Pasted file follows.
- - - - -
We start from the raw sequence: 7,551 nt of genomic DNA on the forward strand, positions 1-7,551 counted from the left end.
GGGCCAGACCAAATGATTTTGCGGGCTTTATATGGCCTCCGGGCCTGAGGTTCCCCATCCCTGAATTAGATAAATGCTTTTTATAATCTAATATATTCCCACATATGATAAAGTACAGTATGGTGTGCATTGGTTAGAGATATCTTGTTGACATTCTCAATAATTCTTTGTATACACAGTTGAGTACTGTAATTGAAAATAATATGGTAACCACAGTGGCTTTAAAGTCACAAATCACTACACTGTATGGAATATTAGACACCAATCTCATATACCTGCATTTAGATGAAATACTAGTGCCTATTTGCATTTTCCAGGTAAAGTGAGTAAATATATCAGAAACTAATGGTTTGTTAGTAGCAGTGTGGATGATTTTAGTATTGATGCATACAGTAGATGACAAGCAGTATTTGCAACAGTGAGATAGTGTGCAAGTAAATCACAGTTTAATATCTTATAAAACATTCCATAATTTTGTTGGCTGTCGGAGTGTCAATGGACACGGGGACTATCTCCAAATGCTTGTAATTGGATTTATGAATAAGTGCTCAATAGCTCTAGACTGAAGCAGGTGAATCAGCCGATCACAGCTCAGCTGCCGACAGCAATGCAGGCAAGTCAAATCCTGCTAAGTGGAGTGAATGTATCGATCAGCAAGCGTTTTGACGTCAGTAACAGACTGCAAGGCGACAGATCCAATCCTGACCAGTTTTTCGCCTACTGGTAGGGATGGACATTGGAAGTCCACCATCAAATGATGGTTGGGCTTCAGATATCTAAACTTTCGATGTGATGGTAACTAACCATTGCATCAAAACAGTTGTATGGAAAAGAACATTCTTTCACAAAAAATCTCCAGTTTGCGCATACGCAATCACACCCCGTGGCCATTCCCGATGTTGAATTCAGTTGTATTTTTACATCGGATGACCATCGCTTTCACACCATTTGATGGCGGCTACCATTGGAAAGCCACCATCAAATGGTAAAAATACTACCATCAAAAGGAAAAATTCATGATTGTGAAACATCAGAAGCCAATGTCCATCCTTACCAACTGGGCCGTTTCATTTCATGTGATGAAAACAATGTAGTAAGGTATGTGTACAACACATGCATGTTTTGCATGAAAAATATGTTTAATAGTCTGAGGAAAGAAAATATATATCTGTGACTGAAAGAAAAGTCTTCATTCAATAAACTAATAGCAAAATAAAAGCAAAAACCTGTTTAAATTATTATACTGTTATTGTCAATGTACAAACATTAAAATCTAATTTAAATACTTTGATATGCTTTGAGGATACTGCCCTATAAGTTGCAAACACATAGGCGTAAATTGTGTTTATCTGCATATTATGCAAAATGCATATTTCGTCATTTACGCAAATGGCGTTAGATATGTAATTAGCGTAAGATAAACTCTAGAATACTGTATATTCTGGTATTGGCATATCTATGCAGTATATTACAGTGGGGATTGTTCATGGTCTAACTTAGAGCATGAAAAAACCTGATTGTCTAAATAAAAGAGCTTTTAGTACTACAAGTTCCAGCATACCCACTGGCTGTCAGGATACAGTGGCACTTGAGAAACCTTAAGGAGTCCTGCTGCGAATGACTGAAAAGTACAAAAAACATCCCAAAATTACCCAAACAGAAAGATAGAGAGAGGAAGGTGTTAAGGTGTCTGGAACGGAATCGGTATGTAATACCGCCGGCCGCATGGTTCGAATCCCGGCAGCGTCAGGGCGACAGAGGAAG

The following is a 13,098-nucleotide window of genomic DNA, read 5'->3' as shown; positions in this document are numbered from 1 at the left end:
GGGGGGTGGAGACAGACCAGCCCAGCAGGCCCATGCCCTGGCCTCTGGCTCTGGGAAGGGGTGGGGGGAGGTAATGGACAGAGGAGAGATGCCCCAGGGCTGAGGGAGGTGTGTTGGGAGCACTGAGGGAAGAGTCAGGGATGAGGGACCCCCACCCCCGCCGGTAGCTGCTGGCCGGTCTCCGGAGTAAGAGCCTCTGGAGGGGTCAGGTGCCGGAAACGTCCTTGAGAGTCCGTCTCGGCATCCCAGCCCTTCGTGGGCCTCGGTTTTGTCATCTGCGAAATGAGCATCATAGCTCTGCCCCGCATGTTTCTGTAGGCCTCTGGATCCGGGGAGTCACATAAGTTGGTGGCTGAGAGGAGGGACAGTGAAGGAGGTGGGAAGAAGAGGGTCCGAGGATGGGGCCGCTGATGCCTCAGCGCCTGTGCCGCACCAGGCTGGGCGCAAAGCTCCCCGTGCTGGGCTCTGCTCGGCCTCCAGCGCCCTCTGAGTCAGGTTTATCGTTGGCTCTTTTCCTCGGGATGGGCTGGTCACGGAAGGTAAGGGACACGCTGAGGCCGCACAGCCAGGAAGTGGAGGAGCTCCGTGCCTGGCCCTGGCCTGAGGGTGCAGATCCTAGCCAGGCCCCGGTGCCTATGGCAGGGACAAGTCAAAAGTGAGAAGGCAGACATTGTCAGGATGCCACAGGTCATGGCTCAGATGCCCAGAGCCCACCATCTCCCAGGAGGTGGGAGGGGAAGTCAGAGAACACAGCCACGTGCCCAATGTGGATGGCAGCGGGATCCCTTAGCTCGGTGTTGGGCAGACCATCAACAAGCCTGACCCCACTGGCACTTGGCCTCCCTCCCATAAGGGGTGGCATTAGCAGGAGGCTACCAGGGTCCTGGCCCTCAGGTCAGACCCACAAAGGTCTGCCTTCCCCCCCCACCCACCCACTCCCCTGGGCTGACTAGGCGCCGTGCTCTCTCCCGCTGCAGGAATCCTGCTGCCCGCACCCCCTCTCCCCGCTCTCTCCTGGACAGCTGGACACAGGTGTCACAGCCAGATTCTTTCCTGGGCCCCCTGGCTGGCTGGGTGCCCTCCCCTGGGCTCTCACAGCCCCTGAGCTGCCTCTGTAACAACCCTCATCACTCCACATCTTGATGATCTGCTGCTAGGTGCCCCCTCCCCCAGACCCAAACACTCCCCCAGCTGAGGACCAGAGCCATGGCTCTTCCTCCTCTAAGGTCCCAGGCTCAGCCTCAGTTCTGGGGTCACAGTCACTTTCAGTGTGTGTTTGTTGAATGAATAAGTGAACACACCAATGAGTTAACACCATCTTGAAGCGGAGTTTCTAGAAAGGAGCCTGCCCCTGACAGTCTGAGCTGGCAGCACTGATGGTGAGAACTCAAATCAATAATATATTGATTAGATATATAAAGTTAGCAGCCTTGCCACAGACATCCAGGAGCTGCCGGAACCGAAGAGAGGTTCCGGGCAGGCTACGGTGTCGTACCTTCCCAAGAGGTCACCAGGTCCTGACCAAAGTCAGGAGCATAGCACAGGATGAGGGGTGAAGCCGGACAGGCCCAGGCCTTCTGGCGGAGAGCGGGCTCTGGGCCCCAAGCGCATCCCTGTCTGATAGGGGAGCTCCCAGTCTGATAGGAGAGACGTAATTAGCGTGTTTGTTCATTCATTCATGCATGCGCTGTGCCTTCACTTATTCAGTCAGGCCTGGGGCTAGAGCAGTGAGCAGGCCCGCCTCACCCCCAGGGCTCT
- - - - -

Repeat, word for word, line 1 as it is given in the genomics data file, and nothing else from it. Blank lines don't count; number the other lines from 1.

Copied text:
We start from the raw sequence: 7,551 nt of genomic DNA on the forward strand, positions 1-7,551 counted from the left end.